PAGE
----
For decades, spinal immobilization (SI) has been the standard practice when moving trauma patients with potential spinal injuries. Indeed, this particular procedure has long been commonplace for patients injured in the backcountry. Spinal immobilization involves the use of various devices, including a long spine board (LSB) and a cervical collar to stabilize the spine and prevent further injury.
However, recent research has called this practice into question. In fact, while current techniques limit or reduce undesired motion of the spine, they do not succeed in fully immobilizing the spine. For this reason, the term “spinal motion restriction (SMR)” has gained favor over “spinal immobilization.”
Both terms refer to the same concept — minimizing unwanted movement of the potentially injured spine. However, while LSBs have historically been used to attempt spinal immobilization, SMR may be achieved using a scoop stretcher, vacuum splint, ambulance cot, or other similar device to which a patient is safely secured.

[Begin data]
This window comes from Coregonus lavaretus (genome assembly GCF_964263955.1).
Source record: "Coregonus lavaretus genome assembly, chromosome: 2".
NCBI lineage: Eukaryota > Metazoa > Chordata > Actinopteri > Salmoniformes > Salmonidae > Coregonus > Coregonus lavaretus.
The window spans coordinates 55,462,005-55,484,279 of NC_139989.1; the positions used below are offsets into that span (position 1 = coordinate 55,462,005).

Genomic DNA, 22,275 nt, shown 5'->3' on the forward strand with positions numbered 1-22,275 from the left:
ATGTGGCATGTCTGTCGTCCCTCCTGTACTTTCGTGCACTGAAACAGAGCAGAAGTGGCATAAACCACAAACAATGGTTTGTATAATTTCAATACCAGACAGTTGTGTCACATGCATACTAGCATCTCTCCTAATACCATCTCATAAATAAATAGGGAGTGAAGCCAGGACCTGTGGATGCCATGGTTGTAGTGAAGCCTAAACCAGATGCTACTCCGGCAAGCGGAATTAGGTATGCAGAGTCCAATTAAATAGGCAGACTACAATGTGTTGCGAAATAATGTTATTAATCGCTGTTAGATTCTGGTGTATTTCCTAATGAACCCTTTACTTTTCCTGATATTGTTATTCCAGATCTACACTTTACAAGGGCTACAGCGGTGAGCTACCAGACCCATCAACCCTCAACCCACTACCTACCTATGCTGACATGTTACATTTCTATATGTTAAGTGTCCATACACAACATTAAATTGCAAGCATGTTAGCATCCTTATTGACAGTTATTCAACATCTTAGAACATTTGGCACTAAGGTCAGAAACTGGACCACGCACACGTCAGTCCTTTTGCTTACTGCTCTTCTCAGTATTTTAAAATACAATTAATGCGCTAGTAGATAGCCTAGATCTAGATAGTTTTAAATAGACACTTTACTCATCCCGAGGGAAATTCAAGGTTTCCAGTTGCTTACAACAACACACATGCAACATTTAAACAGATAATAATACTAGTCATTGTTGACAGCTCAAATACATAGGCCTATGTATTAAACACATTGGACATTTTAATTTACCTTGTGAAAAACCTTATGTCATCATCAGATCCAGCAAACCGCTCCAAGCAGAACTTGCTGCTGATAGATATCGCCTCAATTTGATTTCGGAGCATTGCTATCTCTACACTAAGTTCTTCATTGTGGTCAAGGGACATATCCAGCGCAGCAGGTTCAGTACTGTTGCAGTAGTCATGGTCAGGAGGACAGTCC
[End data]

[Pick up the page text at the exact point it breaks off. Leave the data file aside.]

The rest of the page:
The National Registry of Emergency Medical Technicians (NREMT) defines the term “spinal immobilization” as the use of adjuncts (LSB, cervical collar, etc.) to prevent movement of the spine. The term “spinal motion restriction” is defined more broadly as attempting to maintain the spine in anatomic alignment and minimizing gross movement — irrespective of adjuncts.
Evaluating the Efficacy of Spinal Immobilization
The effectiveness of the LSB to prevent further trauma to the spine has never been proven in high-level trials. Its use was adopted largely by consensus and not driven by data from any formal studies. An extensive literature review on the history of not using the LSB as a tool concluded that it is ineffective and may be detrimental by delaying time-sensitive treatments for some patients.
A study published by Cambridge University Press examined patient outcomes over a decade during which Emergency Medical Service (EMS) systems decreased backboard use as they transitioned from SI to SMR protocols. The study included (more…)